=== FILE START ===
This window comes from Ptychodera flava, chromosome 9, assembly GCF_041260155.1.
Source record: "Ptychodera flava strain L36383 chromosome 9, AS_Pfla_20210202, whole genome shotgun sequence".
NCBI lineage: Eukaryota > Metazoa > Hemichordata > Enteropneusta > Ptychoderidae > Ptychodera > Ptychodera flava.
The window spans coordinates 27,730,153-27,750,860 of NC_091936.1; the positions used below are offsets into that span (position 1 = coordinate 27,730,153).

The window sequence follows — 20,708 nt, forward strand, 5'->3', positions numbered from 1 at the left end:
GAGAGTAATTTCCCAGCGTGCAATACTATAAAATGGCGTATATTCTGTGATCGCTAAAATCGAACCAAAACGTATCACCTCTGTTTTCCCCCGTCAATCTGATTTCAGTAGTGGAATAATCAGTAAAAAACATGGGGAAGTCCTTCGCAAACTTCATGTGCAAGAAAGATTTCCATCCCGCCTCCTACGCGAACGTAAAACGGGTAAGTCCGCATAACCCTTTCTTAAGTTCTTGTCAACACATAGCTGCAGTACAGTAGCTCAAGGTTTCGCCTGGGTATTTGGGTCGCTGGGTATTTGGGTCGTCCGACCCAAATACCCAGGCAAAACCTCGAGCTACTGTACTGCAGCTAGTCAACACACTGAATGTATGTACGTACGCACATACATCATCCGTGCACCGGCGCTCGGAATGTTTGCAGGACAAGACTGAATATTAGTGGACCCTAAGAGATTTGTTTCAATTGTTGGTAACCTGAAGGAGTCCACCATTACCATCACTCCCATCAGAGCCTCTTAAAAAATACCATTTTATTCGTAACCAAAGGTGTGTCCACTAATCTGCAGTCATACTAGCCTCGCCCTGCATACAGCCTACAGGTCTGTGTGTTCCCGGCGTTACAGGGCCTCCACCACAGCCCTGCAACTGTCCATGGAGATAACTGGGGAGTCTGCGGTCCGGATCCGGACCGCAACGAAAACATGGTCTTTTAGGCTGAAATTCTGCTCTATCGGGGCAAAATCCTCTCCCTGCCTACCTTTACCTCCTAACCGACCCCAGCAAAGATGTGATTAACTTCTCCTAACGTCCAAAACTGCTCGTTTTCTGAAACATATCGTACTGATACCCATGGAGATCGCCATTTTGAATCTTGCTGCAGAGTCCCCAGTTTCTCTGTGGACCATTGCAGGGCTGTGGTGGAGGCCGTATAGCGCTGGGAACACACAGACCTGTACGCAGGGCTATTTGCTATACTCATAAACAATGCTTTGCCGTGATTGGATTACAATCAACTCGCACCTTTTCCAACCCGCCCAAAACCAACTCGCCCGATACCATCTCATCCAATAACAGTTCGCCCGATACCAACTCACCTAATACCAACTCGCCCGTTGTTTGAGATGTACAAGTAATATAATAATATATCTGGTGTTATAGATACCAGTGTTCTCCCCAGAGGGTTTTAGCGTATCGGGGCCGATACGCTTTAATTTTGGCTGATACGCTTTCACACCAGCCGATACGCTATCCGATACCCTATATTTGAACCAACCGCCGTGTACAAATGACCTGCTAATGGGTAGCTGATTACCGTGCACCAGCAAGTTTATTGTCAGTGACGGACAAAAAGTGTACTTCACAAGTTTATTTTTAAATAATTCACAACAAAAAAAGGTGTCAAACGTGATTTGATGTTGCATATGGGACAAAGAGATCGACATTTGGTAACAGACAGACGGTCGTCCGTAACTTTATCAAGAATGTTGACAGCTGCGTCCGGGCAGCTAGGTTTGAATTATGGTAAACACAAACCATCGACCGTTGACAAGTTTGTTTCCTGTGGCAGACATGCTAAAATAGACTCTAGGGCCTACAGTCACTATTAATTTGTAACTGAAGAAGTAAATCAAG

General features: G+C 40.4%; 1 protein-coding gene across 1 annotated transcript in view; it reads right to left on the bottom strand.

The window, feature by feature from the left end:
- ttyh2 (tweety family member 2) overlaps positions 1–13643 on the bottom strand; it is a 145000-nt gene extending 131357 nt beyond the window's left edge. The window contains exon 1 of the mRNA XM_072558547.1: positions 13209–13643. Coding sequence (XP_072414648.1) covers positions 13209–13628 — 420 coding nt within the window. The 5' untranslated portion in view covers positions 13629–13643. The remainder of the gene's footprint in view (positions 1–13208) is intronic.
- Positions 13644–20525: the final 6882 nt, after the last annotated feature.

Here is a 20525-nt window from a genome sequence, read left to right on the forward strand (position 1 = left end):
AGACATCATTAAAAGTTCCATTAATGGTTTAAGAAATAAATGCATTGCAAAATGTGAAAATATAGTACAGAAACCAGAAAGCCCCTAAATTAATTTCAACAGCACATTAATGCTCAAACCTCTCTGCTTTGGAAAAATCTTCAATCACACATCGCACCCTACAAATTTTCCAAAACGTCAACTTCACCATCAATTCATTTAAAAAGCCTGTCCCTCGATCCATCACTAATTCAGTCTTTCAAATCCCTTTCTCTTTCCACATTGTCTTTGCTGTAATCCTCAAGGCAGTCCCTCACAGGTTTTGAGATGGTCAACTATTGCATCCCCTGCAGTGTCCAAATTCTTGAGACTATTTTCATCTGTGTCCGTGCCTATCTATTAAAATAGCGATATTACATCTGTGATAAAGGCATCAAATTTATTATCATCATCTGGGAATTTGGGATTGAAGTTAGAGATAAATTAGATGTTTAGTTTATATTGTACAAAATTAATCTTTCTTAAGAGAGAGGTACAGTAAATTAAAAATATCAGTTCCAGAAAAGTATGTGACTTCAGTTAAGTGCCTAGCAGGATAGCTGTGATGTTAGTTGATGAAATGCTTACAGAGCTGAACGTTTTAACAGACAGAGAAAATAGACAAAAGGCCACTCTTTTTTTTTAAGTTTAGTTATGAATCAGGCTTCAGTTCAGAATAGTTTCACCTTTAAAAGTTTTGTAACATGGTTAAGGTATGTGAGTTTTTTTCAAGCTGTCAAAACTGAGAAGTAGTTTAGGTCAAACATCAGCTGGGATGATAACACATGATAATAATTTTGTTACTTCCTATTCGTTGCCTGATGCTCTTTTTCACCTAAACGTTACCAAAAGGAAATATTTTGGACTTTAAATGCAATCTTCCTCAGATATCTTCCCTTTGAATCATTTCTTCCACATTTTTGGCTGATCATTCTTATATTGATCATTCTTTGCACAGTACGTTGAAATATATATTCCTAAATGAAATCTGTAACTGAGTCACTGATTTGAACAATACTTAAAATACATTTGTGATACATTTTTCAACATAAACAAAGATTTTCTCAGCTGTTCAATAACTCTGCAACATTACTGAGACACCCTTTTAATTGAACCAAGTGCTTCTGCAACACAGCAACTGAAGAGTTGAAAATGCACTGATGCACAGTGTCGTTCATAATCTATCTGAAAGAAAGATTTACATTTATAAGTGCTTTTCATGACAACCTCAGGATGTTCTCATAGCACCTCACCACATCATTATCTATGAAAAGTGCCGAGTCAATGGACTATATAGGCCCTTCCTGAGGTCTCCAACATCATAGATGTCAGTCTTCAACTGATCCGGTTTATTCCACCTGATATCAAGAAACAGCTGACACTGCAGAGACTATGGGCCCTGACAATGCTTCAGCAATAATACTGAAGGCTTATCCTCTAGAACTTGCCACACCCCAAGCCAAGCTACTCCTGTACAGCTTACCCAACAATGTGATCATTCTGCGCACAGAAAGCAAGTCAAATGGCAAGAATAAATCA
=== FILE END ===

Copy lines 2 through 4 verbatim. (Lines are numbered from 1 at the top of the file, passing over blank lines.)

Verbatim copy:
Source record: "Ptychodera flava strain L36383 chromosome 9, AS_Pfla_20210202, whole genome shotgun sequence".
NCBI lineage: Eukaryota > Metazoa > Hemichordata > Enteropneusta > Ptychoderidae > Ptychodera > Ptychodera flava.
The window spans coordinates 27,730,153-27,750,860 of NC_091936.1; the positions used below are offsets into that span (position 1 = coordinate 27,730,153).